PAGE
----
Feminist Hero Friday: Yuri Kochiyama

by Abaki Beck

Yesterday was the 95th birthday of radical Japanese American activist Yuri Kochiyama, who passed away in 2014. (Yesterday was also the birthday of Malcolm X, who Yuri became friends with in the 1960s).

Yuri was born and raised in California to Japanese immigrant parents. Tragically, as a young woman, her and her family were forced to move to a concentration camp in Arkansas after President Franklin D. Roosevelt ordered the forcible relocation of over one hundred thousand Japanese Americans and Japanese immigrants during World War II. She later moved to Harlem with her husband and had children. Her activism began by joining other parent-activists in Harlem in the 1960s. Yuri soon became a prominent human rights activist, and was involved with many revolutionary movements, including black liberation, the struggle for Puerto Rican independence, and advocacy for political prisoners. Yuri is an outstanding role model and inspiration not only as an activist, but as an ally to other communities of color. But it is best to learn from Yuri, from Yuri.

Thus, in honor of her birthday, here are some of Yuri’s words of wisdom:

“I think today part of the missions would be to fight against racism and polarization, learn from each others’ struggle, but also understand national liberation struggles — that ethnic groups need their own space and they need their own leaders. They need their own privacy.”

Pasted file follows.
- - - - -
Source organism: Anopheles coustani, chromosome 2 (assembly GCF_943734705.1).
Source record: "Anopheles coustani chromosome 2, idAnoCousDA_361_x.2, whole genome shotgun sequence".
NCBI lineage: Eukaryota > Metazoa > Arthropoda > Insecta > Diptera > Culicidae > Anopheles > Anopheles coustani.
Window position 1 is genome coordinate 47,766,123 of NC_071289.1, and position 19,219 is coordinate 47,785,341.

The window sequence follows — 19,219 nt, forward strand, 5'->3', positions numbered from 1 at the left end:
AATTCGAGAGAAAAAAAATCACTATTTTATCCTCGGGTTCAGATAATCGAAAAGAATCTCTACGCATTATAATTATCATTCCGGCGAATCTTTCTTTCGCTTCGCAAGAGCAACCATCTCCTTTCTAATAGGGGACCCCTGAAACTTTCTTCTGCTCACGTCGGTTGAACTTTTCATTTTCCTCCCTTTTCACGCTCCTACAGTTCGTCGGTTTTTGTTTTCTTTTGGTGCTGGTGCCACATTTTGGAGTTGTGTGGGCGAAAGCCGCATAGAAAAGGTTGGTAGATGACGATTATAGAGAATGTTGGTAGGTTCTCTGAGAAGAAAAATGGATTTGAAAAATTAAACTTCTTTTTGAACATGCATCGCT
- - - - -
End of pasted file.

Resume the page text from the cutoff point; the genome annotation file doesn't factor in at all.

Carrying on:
“My priority would be to fight against polarization. Because this whole society is so polarized. I think there are so many issues that all people of color should come together on, and there are forces in this country who want this polarization to take place.”

“Unless we know ourselves and our history, and other people and their history, there is really no way that we can really have positive kind of interaction where there is real understanding.”

“Remembering what happened, not to my happened to my father, but to Japanese as a whole, I see similar things that happened to other ethnics. Years later, I would see that these kind of things happened to others all along, all the time, especially to blacks.”

“Political philosophy is not just something you obtain, it’s something that you develop through your lifetime. And of course, as different events happen to you and different people you meet and writings that you read, your philosophy is going to change.”